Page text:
"Because of the mathematics of compounding, large losses have a disproportionate effect on cumulative returns," writes fund manager and former finance professor John Hussman. "Remember that historically, most bear markets have not averaged 20%, but approach 30% or more. A 30% loss takes an 80% gain and turns it into a 26% gain."

    In the past decade, spectacular gains of 55.2% from January 1998 through September 2000 and an additional 101.5% from Oct. 9, 2002, through the recent peak on the same date in 2007 were whittled down by the 2000-2002 bear market that cut the S&P nearly in half and the 12% drop from the recent peak through the end of January. People holding bonds over this period could not only sleep soundly at night but beat equity investors, despite missing out on two bull markets.

    "It does exemplify how hard it can be to dig out of a bear market, even with a great bull run from 2003 to 2006," said Benz.

    Rip Van Winkle

    Of course, the longer one stays in stocks the better the odds of outperforming risk-free investments, but even 20 years doesn't guarantee the sort of returns in the high single digits or low teens that the 1980s and 1990s bull markets led us to see as normal. Ed Easterling of Crestmont Research sliced the total annualized return for the Dow Jones Industrials into 20 year periods from 1919-2003 and found that that bottom decile had returns from 1.2% to 4.5% and the next two only got as high as 5.4%. Only the top three deciles crack the double digits. What's an investor to do? An extreme solution would be to establish some criteria for when stocks are expensive and, as Hussman puts it, act like Rip Van Winkle, oblivious to what is happening in the meantime.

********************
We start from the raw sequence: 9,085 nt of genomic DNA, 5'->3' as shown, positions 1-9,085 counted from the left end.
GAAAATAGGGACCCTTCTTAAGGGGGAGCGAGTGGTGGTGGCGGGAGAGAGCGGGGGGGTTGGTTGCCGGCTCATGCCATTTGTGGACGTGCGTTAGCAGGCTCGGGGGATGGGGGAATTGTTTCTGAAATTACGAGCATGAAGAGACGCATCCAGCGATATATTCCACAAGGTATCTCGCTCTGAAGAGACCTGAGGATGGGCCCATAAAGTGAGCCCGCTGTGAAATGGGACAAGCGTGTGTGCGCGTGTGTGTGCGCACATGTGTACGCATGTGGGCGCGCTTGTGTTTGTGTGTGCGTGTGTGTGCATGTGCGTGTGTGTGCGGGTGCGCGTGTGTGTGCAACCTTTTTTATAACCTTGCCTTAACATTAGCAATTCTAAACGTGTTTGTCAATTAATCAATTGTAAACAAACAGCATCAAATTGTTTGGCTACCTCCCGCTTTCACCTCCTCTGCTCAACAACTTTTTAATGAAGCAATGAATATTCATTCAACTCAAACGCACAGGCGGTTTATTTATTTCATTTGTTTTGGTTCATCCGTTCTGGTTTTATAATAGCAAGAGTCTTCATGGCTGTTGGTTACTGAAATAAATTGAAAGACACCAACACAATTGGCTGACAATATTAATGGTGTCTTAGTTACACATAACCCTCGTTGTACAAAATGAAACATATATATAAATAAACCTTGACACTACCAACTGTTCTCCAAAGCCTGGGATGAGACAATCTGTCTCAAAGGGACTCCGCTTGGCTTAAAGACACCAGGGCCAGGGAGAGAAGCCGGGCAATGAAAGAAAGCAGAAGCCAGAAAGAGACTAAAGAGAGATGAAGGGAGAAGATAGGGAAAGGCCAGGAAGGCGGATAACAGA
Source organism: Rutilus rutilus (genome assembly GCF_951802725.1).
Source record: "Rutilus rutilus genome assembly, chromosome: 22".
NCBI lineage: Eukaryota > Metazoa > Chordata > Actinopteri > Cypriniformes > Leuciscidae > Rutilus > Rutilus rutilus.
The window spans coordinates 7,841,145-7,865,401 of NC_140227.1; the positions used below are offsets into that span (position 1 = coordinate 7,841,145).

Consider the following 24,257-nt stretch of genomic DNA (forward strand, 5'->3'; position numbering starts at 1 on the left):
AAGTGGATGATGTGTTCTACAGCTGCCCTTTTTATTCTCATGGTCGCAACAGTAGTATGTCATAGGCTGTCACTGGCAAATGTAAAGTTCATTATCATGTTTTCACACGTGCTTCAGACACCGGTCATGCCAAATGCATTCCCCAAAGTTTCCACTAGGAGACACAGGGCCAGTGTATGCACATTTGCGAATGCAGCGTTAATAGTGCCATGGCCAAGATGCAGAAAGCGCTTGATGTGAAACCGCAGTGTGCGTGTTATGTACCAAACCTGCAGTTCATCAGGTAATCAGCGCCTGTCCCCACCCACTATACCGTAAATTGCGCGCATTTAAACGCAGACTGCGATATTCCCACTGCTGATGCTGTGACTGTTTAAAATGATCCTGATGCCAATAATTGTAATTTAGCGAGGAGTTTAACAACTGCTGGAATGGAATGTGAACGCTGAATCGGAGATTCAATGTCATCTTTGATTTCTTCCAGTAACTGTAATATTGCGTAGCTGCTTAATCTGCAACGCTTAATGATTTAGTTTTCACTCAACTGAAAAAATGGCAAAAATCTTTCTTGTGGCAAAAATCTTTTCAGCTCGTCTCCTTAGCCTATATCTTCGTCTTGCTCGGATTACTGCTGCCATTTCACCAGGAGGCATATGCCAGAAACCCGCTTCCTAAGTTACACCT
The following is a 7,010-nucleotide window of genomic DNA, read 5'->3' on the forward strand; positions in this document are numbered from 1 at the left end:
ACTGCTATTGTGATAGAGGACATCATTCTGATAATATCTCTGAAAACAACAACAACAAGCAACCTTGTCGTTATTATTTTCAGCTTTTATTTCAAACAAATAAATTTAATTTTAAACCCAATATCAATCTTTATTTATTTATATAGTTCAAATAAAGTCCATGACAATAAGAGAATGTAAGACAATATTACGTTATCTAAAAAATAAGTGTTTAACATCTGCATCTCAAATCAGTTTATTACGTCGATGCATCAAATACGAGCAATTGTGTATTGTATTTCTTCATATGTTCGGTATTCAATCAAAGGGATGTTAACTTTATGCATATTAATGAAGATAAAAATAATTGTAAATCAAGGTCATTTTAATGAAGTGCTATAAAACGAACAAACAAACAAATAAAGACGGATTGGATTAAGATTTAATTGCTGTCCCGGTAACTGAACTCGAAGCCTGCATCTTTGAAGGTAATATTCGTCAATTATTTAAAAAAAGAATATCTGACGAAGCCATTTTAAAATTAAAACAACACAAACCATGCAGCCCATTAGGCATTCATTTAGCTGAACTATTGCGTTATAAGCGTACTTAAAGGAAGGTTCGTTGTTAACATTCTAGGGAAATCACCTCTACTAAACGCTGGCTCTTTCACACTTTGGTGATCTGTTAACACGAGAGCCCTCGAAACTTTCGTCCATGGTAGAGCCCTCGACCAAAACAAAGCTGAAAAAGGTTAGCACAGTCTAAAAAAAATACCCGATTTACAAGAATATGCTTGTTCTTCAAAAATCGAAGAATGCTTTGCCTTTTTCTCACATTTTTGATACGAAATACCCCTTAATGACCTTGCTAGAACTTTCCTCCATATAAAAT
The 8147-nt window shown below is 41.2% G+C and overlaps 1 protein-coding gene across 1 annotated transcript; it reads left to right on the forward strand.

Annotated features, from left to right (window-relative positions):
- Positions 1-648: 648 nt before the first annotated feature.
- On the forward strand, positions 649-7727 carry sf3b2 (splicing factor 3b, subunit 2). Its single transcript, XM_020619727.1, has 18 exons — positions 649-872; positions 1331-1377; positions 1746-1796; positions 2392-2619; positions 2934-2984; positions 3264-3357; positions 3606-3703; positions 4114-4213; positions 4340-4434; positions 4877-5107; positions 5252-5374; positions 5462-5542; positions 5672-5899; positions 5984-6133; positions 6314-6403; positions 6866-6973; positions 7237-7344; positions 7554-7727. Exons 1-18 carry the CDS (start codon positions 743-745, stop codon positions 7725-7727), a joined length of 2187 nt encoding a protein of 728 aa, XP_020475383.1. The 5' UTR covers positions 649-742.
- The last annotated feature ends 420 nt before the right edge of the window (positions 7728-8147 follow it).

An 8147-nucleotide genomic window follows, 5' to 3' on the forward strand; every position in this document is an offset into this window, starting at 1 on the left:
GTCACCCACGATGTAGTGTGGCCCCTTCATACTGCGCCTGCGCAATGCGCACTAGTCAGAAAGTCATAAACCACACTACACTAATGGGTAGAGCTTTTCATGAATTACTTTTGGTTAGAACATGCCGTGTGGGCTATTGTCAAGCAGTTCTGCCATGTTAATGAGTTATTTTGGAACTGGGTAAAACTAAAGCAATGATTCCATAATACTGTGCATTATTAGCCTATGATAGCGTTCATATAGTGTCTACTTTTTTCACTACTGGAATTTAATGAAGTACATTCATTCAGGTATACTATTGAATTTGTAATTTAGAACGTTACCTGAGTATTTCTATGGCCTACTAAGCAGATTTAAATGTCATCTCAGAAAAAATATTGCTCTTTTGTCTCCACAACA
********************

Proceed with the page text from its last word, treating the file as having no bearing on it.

Backtesting the result over 50 years, Hussman found using his parameters led to a threefold outperformance of the S&P 500 and only 11 moves in or out of stocks over that time, missing big rallies like the 1990s as well as big drops like the ensuing bear market.

    "I wouldn't recommend old Rip's strategy in practice. It would be psychologically impossible to follow, and there are far better ones that capture greater gains with more controlled risk," he wrote. "Still, the Rip Van Winkle strategy illustrates an essential point: advances in overvalued markets are regularly given back at great cost to investors who overstay, and can be avoided at no cost to long-term investors."

    Timing the market in such an extreme way would be anathema to mainstream investment advisors, but toning down the advice to stay fully invested through all types of market cycles might be wise. "You have to be in it to win it" should be balanced by a frank understanding that many years of patient gains can be whittled down by a much shorter bear market. Asset allocations are generally based on age and not on how frothy the equity market is compared with the past, but the last decade -- not an extreme period by any measure -- shows that it pays to be a pessimist sometimes.

    (Spencer Jakab previously wrote the STREET SAVVY column, which has been rebranded as TAKING STOCK, a new global column which gives insightful analysis about equity-related topics around the world.)

    ---By Spencer Jakab, Dow Jones Newswires, 201-938-2429; spencer.jakab@dowjones.com